DESTINY OR DEBATE – Behar/Behukosai – Lev. 25-27– by Rabbi Baruch Cohon
As we conclude the Book of Leviticus this week with a double reading covering its last three chapters, we might well consider this a particularly appropriate year to read this text. This spring, we will acknowledge the 50th anniversary of the Six Day War. That memorable Israeli victory reunited Jerusalem and reconquered historic territory. What happened since then effectively ruined much of that accomplishment. And this week’s Torah readings explain modern history rather dramatically.
The first of these readings is called Behar – “On the mountain” – referring of course to Mount Sinai where our ancestors accepted the Divine commandments that became our Constitution. As you know, the entire Sinai peninsula was captured in 1967, and later given back to Egypt. But the commandments still belong to us. Included in those commandments are rules for tending and preserving the land the Israelites were heading for. Also principles for how to treat each other. We will read about the sabbatical year, when farms should be left unplowed to rest the earth. And we will also read about responsibility to help “your brother who is waxen poor.” If you lend him money, take no interest. Help him live. Whether he is a native Jew, or a convert, or as Ibn Ezra includes a resident alien – don’t let him starve. And we notice that the Torah directs this rule to the individual, not the state. This is not a “stimulus package.” It is an Israelite’s duty to save a neighbor. We are one people.
The second reading, Behukosai – “In My statutes” – details the results to be expected from following Torah principles. And from violating them. Make those principles our guide, we will read, and we can relish the joys of peace and prosperity. We will even read about further victories, that if we must go to war “five of you will chase a hundred enemies, and a hundred of you will chase a thousand. Your enemies will fall before you.” Speaking in G-d’s name, the Torah predicts: “I will walk among you, and you will be my people.”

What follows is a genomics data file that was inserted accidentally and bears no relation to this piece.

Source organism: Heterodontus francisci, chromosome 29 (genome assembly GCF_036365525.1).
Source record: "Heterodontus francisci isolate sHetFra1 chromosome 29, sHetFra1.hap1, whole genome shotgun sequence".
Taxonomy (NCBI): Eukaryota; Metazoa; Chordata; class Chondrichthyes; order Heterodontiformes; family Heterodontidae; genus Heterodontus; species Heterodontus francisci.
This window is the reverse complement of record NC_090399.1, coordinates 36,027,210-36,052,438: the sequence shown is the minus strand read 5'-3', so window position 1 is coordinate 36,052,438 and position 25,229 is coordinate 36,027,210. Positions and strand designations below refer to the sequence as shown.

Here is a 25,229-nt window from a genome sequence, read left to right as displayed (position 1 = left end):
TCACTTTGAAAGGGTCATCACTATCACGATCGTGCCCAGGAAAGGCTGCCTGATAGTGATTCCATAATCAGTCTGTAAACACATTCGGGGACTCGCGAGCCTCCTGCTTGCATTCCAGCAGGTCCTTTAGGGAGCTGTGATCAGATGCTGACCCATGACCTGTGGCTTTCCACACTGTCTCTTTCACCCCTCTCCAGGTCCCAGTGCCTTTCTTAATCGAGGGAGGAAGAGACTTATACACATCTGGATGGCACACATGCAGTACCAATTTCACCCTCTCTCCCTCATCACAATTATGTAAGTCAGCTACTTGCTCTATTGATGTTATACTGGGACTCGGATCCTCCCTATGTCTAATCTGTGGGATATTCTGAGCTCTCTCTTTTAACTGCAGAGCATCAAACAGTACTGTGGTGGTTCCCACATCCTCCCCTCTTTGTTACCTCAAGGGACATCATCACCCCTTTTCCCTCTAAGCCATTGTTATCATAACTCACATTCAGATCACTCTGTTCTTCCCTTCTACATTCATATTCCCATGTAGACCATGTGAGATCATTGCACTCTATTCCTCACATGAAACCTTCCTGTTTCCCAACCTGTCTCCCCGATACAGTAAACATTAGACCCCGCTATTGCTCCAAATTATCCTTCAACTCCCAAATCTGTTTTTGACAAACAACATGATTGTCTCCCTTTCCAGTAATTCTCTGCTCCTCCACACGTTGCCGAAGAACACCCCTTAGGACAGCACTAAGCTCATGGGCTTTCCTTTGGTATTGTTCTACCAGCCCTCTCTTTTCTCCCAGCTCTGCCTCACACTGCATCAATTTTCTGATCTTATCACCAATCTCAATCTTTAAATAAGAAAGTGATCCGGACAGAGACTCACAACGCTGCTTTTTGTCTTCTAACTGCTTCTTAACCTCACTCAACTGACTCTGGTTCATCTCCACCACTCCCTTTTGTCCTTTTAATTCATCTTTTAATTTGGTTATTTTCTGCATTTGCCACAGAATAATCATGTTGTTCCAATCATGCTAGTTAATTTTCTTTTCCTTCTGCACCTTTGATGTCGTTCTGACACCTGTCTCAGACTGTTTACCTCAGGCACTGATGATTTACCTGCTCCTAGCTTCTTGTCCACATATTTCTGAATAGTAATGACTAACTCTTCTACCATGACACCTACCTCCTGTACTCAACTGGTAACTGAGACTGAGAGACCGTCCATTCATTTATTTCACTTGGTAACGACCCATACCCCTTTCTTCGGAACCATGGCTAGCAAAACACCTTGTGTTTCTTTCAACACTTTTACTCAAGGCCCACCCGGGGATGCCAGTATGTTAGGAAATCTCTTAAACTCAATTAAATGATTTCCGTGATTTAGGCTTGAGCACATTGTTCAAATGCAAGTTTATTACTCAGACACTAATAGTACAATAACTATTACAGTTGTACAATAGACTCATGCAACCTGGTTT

But then we will also read about the reverse effects. Forget about our mutual concern, despise the Mitzvos, exploit the land and each other? Then “I will let your cities be ruined, and your holy places destroyed…” This full list of curses, called the tokhakha, goes on and on – and is a mere preview of the list in Deuteronomy. Both lists hardly anticipate our history.
Considered from the vantage point of the last half century, we can draw a distinct parallel.
The Six Day War brought a miracle to Israel and to World Jewry. We thought that the miracle was military victory. What it really was, was the spirit of national unity that made victory possible. Secular kibbutzniks and religious yeshiva students joined forces to defeat their smug enemies. But they all served under assorted leadership. During the battle for Jerusalem, General Motta Gur radioed headquarters with a historic 3-word message: Har ha-ba-yit b’ya-deynu – “The Temple Mount is in our hands!” And a single soldier climbed the Dome of the Rock and attached an Israeli flag, signaling Jewish return to the holy hilltop after 19 centuries. But no less a hero than Moshe Dayan ordered it taken down. By the following week, national unity began to dissolve.
Over the succeeding decades, we see appeasement groups within our communities both in Israel and worldwide, Jewish pressure on the left. And we see opposing efforts on the right, supporting Israeli power. Neither national unity nor Torah principles can prevail. From the Middle East to the committees of the UN, enemies threaten the Jewish future. Do we have something to learn? Definitely.
This week’s double reading completes this year’s review of Leviticus – the book of priestly statutes. Next comes the Book of Numbers, in Hebrew called Bamidbor – “In the desert.” In many ways, that’s where we are. We need to find our way out of this religious and historic desert where we find ourselves. This week’s double Sedrah offers us one strong guide: Help our fellow Jews, remembering that we are one people.